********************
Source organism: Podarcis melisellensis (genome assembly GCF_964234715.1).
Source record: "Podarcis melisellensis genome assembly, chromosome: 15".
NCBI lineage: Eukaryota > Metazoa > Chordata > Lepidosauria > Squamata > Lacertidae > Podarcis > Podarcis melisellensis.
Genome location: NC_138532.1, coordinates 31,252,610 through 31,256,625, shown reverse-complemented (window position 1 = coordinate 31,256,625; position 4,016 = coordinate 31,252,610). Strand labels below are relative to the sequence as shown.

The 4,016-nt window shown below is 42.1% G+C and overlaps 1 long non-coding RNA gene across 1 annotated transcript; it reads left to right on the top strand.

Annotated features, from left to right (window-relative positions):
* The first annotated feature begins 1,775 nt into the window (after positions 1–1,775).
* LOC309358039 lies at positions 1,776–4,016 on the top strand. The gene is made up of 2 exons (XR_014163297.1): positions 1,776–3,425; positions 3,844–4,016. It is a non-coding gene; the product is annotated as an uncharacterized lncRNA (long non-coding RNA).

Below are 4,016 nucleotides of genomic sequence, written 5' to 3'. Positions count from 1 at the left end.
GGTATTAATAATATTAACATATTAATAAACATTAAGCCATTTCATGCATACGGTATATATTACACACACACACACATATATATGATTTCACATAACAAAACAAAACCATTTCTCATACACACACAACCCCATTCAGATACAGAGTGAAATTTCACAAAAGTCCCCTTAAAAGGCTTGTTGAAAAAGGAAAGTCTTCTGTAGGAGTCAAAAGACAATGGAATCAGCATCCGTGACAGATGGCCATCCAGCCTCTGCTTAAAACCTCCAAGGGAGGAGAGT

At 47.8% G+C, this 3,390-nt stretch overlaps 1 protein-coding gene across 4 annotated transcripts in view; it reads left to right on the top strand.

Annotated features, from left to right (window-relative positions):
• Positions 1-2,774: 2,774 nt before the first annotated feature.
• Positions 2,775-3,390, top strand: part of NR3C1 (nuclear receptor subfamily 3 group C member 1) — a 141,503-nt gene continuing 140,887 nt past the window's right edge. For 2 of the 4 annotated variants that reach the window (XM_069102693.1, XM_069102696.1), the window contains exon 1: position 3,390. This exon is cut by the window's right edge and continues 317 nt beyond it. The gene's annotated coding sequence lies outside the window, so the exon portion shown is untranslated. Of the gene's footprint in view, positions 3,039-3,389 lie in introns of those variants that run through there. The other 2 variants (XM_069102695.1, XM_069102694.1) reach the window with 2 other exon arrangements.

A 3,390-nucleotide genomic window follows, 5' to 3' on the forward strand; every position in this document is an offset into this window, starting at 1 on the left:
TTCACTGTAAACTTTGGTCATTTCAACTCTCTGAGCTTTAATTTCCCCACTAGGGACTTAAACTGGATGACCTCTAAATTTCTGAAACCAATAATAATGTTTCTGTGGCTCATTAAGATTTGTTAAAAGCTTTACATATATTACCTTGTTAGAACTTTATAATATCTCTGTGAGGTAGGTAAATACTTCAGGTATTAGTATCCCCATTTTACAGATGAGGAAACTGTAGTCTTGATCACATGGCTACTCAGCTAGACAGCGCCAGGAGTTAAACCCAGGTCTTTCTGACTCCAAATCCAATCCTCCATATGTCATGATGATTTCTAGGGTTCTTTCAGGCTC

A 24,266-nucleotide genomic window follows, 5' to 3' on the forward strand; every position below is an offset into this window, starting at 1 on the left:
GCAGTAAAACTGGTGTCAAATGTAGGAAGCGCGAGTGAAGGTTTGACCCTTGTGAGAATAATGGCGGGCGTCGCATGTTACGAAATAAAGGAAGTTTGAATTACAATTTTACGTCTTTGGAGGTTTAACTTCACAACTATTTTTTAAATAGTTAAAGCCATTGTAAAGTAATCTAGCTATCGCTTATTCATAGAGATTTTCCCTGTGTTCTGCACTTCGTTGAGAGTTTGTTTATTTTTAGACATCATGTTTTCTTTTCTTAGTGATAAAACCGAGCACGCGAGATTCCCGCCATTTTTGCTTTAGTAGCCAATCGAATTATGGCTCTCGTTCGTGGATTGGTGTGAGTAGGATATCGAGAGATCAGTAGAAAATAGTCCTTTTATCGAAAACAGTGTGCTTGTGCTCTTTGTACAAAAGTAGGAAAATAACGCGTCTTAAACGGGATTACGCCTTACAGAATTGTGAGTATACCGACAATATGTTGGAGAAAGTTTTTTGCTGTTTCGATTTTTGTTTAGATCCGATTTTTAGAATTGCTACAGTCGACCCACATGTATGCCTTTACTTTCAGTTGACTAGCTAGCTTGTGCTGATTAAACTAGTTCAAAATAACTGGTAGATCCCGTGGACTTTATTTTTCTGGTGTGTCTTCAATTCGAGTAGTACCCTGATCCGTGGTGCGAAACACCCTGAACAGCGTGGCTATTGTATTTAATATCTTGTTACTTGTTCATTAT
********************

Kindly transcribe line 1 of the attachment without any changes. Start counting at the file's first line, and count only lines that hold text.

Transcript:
Source organism: Podarcis melisellensis (genome assembly GCF_964234715.1).